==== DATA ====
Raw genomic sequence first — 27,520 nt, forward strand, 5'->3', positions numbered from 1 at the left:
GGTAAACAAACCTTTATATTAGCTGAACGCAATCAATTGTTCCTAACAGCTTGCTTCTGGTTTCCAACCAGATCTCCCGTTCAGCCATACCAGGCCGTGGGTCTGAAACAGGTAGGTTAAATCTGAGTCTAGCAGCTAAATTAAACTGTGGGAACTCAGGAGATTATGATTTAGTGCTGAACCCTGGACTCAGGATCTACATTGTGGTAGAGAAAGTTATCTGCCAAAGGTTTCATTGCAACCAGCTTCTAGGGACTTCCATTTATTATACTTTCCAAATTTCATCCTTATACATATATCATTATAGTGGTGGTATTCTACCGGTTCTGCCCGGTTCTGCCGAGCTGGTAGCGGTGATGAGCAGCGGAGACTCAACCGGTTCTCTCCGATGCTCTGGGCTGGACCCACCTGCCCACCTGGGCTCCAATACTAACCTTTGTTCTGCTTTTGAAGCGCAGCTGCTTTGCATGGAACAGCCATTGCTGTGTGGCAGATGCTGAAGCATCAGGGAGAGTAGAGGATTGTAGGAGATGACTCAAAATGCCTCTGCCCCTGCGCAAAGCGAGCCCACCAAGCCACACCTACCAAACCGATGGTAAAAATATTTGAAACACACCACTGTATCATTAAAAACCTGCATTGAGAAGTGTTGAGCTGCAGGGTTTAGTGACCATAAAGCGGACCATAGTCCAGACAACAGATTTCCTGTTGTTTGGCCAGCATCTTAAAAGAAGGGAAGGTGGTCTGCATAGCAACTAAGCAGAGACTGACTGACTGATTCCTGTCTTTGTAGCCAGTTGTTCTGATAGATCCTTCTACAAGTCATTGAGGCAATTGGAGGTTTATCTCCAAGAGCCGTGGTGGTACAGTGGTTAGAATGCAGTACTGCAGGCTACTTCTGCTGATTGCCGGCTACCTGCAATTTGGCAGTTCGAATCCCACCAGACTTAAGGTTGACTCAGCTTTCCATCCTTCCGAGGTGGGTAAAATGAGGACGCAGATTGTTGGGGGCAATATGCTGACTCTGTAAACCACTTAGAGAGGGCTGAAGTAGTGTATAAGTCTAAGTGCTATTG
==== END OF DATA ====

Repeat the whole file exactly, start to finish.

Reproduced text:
Raw genomic sequence first — 27,520 nt, forward strand, 5'->3', positions numbered from 1 at the left:
GGTAAACAAACCTTTATATTAGCTGAACGCAATCAATTGTTCCTAACAGCTTGCTTCTGGTTTCCAACCAGATCTCCCGTTCAGCCATACCAGGCCGTGGGTCTGAAACAGGTAGGTTAAATCTGAGTCTAGCAGCTAAATTAAACTGTGGGAACTCAGGAGATTATGATTTAGTGCTGAACCCTGGACTCAGGATCTACATTGTGGTAGAGAAAGTTATCTGCCAAAGGTTTCATTGCAACCAGCTTCTAGGGACTTCCATTTATTATACTTTCCAAATTTCATCCTTATACATATATCATTATAGTGGTGGTATTCTACCGGTTCTGCCCGGTTCTGCCGAGCTGGTAGCGGTGATGAGCAGCGGAGACTCAACCGGTTCTCTCCGATGCTCTGGGCTGGACCCACCTGCCCACCTGGGCTCCAATACTAACCTTTGTTCTGCTTTTGAAGCGCAGCTGCTTTGCATGGAACAGCCATTGCTGTGTGGCAGATGCTGAAGCATCAGGGAGAGTAGAGGATTGTAGGAGATGACTCAAAATGCCTCTGCCCCTGCGCAAAGCGAGCCCACCAAGCCACACCTACCAAACCGATGGTAAAAATATTTGAAACACACCACTGTATCATTAAAAACCTGCATTGAGAAGTGTTGAGCTGCAGGGTTTAGTGACCATAAAGCGGACCATAGTCCAGACAACAGATTTCCTGTTGTTTGGCCAGCATCTTAAAAGAAGGGAAGGTGGTCTGCATAGCAACTAAGCAGAGACTGACTGACTGATTCCTGTCTTTGTAGCCAGTTGTTCTGATAGATCCTTCTACAAGTCATTGAGGCAATTGGAGGTTTATCTCCAAGAGCCGTGGTGGTACAGTGGTTAGAATGCAGTACTGCAGGCTACTTCTGCTGATTGCCGGCTACCTGCAATTTGGCAGTTCGAATCCCACCAGACTTAAGGTTGACTCAGCTTTCCATCCTTCCGAGGTGGGTAAAATGAGGACGCAGATTGTTGGGGGCAATATGCTGACTCTGTAAACCACTTAGAGAGGGCTGAAGTAGTGTATAAGTCTAAGTGCTATTG